One moment you are in 21st century York. The next, you are in a Viking camp in the year AD872.
That is the discombobulating experience awaiting visitors to a major new exhibition at the Yorkshire Museum in York.
Put on the Viking-design virtual reality mask – and suddenly you are surrounded by the sights and sounds of a Viking army camp in Torksey, Lincolnshire.
Thanks to state of the art CGI technology you find yourself among resting warriors as they waited out the winter months preparing to conquer vast swathes of England.
The VR masks have been created by researchers at the University of York working with the museum’s digital team.
They are one of the highlights of Viking: Rediscover the Legend.
Dr Gareth Beale from York’s Centre for Digital Heritage, said: “Virtual reality allows us to engage with the past in entirely new ways.
“Using CGI technology we were able to produce a series of vignettes of Viking life which enable people to immerse themselves in archaeological interpretation.
“They can look around and explore the world as archaeologists believe it existed.”
Hoards of treasure
Yorkshire Museum, York
May 19-Nov 5, 2017
Museum admission: £7.50, children free
The most significant Viking treasure hoards ever discovered in Britain are also on display together for the first time at the exhibition – a joint venture between York Museums Trust and the British Museum.
They include the Vale of York Viking Hoard, the Bedale Hoard and the Cuerdale Hoard, the largest Viking Hoard ever found outside of Russia.
Featuring some of the most exciting Anglo-Saxon and Viking discoveries ever made, the exhibition reveals how the Vikings transformed life in Britain.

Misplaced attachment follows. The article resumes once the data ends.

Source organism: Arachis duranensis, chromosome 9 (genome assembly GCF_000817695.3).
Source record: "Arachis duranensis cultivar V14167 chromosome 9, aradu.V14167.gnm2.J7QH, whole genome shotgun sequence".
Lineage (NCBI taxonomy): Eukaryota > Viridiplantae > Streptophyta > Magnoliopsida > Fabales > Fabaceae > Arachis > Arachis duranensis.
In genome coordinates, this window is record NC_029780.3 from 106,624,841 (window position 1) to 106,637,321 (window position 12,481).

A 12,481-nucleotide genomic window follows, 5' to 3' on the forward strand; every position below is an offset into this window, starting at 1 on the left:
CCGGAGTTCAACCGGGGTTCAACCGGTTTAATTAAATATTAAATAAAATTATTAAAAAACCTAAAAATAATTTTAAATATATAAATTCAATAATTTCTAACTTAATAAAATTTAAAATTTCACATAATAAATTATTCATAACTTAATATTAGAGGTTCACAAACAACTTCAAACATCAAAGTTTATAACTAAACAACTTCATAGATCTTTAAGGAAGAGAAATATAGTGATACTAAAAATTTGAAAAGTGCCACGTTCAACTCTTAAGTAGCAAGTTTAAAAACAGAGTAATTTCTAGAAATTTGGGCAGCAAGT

But it wasn’t just the indigenous Brits whose lives changed.
“We look at the way Britain was transformed by the Vikings – and how the Vikings were changed by the British,” said Andrew Woods, curator of numismatics at the York Museums Trust.
“They adopted and adapted British culture as well.”
The Vikings, for example, started using British currency – coins – as well as their own, hacksilver. They married Brits, and adopted Christianity.
There is also evidence of how wide the Vikings’ trading network was. On display are both a silk cap from the Baltic region and Islamic coins, each found in Britain.
“York was at one end of a network that stretches right across Europe,” Andrew said.
The main image on the posters for the exhibition is the close up of a Viking bone plaque which was found in York. Possibly worn as a brooch, it shows a carving of a Viking by a Viking.
“It’s a thousand year old selfie!” Andrew said.
Endorsed by BBC’s Alice
Professor Alice Roberts officially opened the exhibition at the Yorkshire Museum on Thursday night (May 18).
The presenter of BBC TV shows including Coast and The Day The Dinosaurs Died met curators for a tour of the exhibition before sharing her thoughts on some of her favourite artefacts on show.
She had heard about the exhibition following visiting the museum last year to film a Viking documentary which will be aired in the summer.
Alice said: “The Vikings are such an iconic part of our heritage and history.
“They tend to be portrayed as either bloodthirsty raiders or mercantile traders, but they were much more complex and interesting.
“This unique exhibition brings together objects which help us to understand them and their world.”